How many people can say they had the opportunity to throw two ceremonial first pitches in the same MLB season? Megan Bozek, the senior co-captain of the Minnesota Golden Gophers (and member of the U.S. National Team), accomplished the feat in less than one month.
Based on the season that Bozek had, the honors are well-deserved. In addition to being a finalist for the Patty Kazmaier Award and the all-time leading scorer among defenders in Gopher history, she helped Minnesota to its first-ever undefeated season. She would also don the U.S. jersey and help the red, white and blue defeat Canada on home soil at the 2013 IIHF Women’s Worlds.
Along with their teammates from the University of Minnesota, Bozek and co-captain Bethany Brausen threw the first pitch at the Minnesota Twins contest on April 16 (an 8-6 win versus the L.A. Angels). The squad was recognized for its undefeated season and 2013 NCAA Frozen Four championship.
In addition, Bozek and her teammates sang "Take Me Out to the Ballgame" during the seventh-inning stretch.
Of note, it marked the second consecutive year that Bozek was given the opportunity to grace the playing surface of Target Field. The Golden Gophers were recognized by the Twins for their 2012 NCAA Frozen Four as well (although Bozek did not throw out the first pitch in 2012).
A native of Buffalo Grove, Illinois, Bozek was given the honor of throwing out the first pitch for the Chicago White Sox. She was invited by the Pale Hose on Paul Konerko Bobblehead Night (May 11, 2013) to toss the ceremonial first pitch. Ironically, the opponents were the L.A. Angels once again (the Halos would prevail by a 3-2 score).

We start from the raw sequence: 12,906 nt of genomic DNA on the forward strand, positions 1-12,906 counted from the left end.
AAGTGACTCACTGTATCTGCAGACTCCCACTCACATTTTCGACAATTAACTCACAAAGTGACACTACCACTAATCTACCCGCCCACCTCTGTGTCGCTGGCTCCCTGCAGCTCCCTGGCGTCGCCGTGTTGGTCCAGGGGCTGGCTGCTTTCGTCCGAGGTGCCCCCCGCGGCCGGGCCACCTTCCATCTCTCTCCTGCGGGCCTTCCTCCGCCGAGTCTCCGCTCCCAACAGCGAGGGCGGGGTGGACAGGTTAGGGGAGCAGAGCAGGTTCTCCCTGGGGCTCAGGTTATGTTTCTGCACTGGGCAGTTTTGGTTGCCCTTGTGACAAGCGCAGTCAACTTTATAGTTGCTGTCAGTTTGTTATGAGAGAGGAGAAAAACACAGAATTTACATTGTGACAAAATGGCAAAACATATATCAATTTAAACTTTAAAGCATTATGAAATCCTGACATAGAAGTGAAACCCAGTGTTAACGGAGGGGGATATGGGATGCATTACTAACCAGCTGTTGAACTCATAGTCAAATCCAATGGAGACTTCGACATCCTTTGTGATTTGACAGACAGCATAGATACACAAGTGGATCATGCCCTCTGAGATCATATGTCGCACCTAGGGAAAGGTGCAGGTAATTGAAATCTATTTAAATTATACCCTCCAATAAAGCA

One of the finest rituals in all of sport, the opportunity to stand on the field near the pitcher’s mound and throw a ball to signify the beginning of a contest is a lifelong dream. With the unique distinction of having thrown two ceremonial first pitches in one season, Bozek is in the same rarified air as several United States Presidents.
In 1915, Woodrow Wilson threw the ceremonial first pitch in Washington, D.C., and then threw the first pitch for the World Series. Calvin Coolidge repeated the feat in 1924 and 1925. Other Presidents during the 20th century to accomplish a similar feat included Herbert Hoover (1929), Franklin D. Roosevelt (1937), Dwight Eisenhower (1955) and Gerald Ford (1976).
In this century, George W. Bush became the first President to achieve the double in 2001. He threw the first pitch on Opening Day at Miller Park, and then threw an emotional first pitch at the 2001 World Series.
Bozek’s opportunity to participate in the ceremonial first pitch ritual signifies the respect that women’s hockey is gaining.
In the last few years, she is not the only women’s player to have the opportunity to participate in one of baseball’s finest traditions. The Toronto Blue Jays provided Cassie Campbell (who competed with Canada at the Nagano Winter Games) with the opportunity to throw the first pitch on Canada Day 1998 (an interleague match against the New York Mets).
After the Vancouver Winter Games in 2010, the Toronto Blue Jays and Boston Red Sox recognized the efforts of their respective national women’s teams. On April 12, 2010, hockey gold medalists Meghan Agosta, Jayna Hefford and Cherie Piper were among several Canadian Olympians recognized for their efforts at Vancouver.
Prior to the game against the Chicago White Sox, all of the invited Olympians threw a first pitch at the same time (with multiple players from the Jays catching the tosses).
The Red Sox recognized Danvers, Massachusetts, native Meghan Duggan on April 19, 2010. During a sold-out Patriots Day crowd, Duggan was joined on the field by several other U.S. hockey players that claimed the silver medal in Vancouver.
Erika Lawler, Jessie Vetter, Brianne McLaughlin, Julie Chu, Karen Thatcher, Molly Schaus, Hilary Knight, and Caitlin Cahow were all on the mound at Fenway for Duggan’s first pitch.
As Bozek now enters the next stage of her career, the challenge is to qualify for the United States roster that will compete at the 2014 Sochi Winter Games. If named to the roster, she will look to assist a U.S. team in winning its first Winter Games gold in women’s hockey since 1998.
Should Bozek be successful, it will be a safe bet that she will be back on a Major League mound in 2014.
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